In the book, “St. Joseph: Shadow of the Father,” Andrew Doze describes the way in which St. Joseph’s role in Jesus’ life was not passive as the world has come to believe, but in fact it was an active role in which he was able to show Jesus who the heavenly Father is. As Jean-Jacques Oliver states: “The admirable St. Joseph was given to the earth to express the adorable perfection of God the Father in a tangible way. In his person alone, he bore the beauties of God the Father, his purity and love, his wisdom and prudence, his mercy and compassion. … The Father, having chosen this saint to make of him his image on earth, gives him along with himself a likeness of his invisible and hidden nature and, in my view, this saint is beyond the state of being understood by the minds of humans” (“La Journée Chrétienne”). St. Joseph was essential in Jesus’ life to reflect the Father’s love, protection and devotion poured out upon his Son, and therefore to all of his beloved sons and daughters.
Reflecting on St. Joseph in my own prayer, I noticed that the importance of his role came not through speaking but through his actions and mere presence. Even without words, he is a living, breathing image of God the Father. He is the quiet one, and through his quietness, he lets Mary and Jesus shine. Mary and Jesus are the words. Literally the Word made Flesh and his mother. Therefore, St. Joseph is an illustrator. He is the one who stands in the back, and his silent presence creates space for others to shine. Just as in a book, he reflects the word, allowing goodness and splendor to be mirrored by his humble stillness. Even in his silence, his presence is enough. It brings something totally different but totally necessary to the world — a new kind of image, a colorful and vibrant one that words cannot be. Yet, both are fully and completely what they should be, which is nothing more and nothing less than good.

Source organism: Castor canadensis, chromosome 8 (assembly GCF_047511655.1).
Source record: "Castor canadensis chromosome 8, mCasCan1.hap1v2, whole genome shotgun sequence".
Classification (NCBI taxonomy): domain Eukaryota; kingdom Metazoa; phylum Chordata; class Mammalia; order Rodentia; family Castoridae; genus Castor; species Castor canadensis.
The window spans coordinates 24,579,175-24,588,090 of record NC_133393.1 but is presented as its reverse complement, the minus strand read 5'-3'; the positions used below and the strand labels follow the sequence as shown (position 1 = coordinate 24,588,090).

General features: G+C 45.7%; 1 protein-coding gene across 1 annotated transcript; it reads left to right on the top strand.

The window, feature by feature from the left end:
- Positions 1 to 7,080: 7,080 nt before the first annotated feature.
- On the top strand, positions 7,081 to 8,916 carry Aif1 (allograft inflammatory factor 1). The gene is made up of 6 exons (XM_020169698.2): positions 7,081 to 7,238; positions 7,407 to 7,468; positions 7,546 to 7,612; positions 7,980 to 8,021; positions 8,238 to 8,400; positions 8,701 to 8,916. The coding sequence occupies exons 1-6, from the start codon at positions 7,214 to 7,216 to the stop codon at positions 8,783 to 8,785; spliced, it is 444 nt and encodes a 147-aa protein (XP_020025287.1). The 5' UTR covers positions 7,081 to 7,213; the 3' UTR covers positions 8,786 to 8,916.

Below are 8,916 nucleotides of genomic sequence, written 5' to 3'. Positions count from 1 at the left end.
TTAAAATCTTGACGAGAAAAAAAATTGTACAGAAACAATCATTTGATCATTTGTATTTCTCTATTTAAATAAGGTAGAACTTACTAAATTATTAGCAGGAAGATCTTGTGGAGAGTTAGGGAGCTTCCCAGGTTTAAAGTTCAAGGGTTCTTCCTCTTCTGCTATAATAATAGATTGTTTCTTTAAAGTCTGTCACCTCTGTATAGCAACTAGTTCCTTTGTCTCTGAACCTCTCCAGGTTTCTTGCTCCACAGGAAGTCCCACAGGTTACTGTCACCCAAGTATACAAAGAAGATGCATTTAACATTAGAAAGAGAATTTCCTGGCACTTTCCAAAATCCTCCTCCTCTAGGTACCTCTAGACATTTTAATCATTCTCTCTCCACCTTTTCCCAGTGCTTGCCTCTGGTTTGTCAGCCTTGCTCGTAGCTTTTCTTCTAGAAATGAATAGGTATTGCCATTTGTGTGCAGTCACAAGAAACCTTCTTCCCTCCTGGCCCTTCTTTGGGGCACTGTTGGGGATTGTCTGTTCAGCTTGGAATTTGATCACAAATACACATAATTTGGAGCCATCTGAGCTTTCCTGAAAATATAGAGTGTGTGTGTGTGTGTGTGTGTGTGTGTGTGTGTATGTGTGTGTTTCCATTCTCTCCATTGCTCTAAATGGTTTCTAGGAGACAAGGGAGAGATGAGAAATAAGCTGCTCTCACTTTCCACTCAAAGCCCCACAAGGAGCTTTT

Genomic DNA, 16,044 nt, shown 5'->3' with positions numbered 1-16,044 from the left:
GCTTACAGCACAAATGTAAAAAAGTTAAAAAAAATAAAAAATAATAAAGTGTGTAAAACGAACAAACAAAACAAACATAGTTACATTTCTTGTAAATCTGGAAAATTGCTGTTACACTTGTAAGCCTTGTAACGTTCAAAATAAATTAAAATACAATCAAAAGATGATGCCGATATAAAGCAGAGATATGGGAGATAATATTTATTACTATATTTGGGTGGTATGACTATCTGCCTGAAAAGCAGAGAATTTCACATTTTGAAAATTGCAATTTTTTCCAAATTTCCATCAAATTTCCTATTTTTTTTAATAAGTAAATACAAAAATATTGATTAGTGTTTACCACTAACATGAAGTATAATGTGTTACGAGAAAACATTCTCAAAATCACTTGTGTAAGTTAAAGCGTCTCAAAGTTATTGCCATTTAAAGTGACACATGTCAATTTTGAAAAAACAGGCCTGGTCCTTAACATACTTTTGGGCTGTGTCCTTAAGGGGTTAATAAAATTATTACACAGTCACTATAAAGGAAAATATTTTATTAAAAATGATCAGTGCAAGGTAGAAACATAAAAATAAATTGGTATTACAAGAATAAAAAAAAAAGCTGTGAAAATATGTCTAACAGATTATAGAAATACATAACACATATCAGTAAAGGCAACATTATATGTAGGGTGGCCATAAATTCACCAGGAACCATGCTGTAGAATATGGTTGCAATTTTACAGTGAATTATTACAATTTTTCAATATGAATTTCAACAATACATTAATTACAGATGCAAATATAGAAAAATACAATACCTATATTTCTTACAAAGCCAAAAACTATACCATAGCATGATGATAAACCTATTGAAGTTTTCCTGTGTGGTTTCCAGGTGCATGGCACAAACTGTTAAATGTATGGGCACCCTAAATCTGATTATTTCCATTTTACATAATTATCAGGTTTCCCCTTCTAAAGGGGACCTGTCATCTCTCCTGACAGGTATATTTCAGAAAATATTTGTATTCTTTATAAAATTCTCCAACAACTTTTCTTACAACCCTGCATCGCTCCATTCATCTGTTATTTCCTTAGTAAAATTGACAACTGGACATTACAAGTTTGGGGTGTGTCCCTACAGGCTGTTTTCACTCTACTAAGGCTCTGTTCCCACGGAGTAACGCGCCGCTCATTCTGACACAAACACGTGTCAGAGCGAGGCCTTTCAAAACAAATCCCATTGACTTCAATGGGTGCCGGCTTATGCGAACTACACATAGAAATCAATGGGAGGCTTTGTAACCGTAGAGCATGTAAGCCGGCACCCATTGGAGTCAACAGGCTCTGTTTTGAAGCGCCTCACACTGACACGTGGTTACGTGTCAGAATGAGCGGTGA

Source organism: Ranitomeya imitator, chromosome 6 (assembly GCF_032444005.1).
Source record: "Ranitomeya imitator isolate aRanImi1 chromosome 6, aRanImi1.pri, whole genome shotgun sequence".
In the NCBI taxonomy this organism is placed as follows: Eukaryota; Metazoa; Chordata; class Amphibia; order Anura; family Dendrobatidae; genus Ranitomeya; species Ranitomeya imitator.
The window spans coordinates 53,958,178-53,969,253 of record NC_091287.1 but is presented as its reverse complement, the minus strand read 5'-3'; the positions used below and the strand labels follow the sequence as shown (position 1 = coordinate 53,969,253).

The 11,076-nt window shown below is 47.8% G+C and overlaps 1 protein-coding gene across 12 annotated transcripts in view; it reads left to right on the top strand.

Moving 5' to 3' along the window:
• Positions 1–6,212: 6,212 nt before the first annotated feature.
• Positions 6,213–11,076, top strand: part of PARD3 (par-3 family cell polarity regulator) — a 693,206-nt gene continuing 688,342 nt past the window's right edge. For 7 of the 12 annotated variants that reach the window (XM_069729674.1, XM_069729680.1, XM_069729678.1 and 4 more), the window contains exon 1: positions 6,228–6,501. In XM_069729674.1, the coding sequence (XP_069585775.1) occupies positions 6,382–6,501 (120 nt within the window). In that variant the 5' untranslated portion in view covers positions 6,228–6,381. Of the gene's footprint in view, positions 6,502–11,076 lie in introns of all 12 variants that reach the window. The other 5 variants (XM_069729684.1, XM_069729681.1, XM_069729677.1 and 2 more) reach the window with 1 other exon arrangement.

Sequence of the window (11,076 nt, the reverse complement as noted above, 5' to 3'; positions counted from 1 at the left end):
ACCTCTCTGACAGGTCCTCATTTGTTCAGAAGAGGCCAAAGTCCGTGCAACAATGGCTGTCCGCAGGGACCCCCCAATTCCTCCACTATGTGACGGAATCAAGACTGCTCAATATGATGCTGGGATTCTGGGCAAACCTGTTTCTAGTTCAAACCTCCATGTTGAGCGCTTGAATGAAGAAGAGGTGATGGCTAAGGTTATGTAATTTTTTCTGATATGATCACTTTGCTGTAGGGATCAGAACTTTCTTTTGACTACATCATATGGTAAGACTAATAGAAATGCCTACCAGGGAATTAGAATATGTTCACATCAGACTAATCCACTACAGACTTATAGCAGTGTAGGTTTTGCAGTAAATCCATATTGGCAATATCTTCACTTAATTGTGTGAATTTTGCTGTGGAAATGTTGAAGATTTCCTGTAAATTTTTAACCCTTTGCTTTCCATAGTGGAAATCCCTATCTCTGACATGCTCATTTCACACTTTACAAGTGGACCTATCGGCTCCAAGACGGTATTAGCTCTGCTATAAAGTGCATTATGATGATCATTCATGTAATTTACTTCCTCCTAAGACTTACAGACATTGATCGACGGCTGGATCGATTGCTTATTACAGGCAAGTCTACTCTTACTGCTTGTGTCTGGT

Knowing your identity
Each time I reflect on this prayer experience, I am struck by St. Joseph’s tone and disposition. His words come not from a place of being frustrated or wanting to be pitied. He doesn’t wish to be the center of attention, and he doesn’t feel threatened by others’ place in the story. Instead, his voice exemplifies a certain confidence and acceptance of himself and his role in the Father’s plan. St. Joseph’s response makes it clear that he is rooted in the Father’s unconditional love. He knows his identity and worth and is able to live out the mission given to him from the Lord.
Through this prayer, God granted me the grace to view myself through a new lens — the same one through which St. Joseph views himself. I no longer see my quietness to be a quality that causes me to be somehow lesser or lacking. Instead, it is a quality bestowed on me by God in which I am able to live out the mission he has given me. I am able to live in a way that is different from what society tells me — that in order to be seen and heard, I have to constantly make myself seen and heard. Instead, I can be content with the way in which I was created and trust that my quiet disposition actually allows me to contribute to the world in the same way in which an illustrator contributes to a book. I can create space and visibly complement and reflect others’ words and goodness, therefore reflecting God’s goodness in a particular and unique way — a way that offers a special view into the splendor of his light and glory.
By first being rooted in the Father’s love, I can live out my identity freely and authentically (even in my quietness) knowing that I am completely seen, known and loved by the Father simply by being his beloved daughter. And what a lovely thing to be.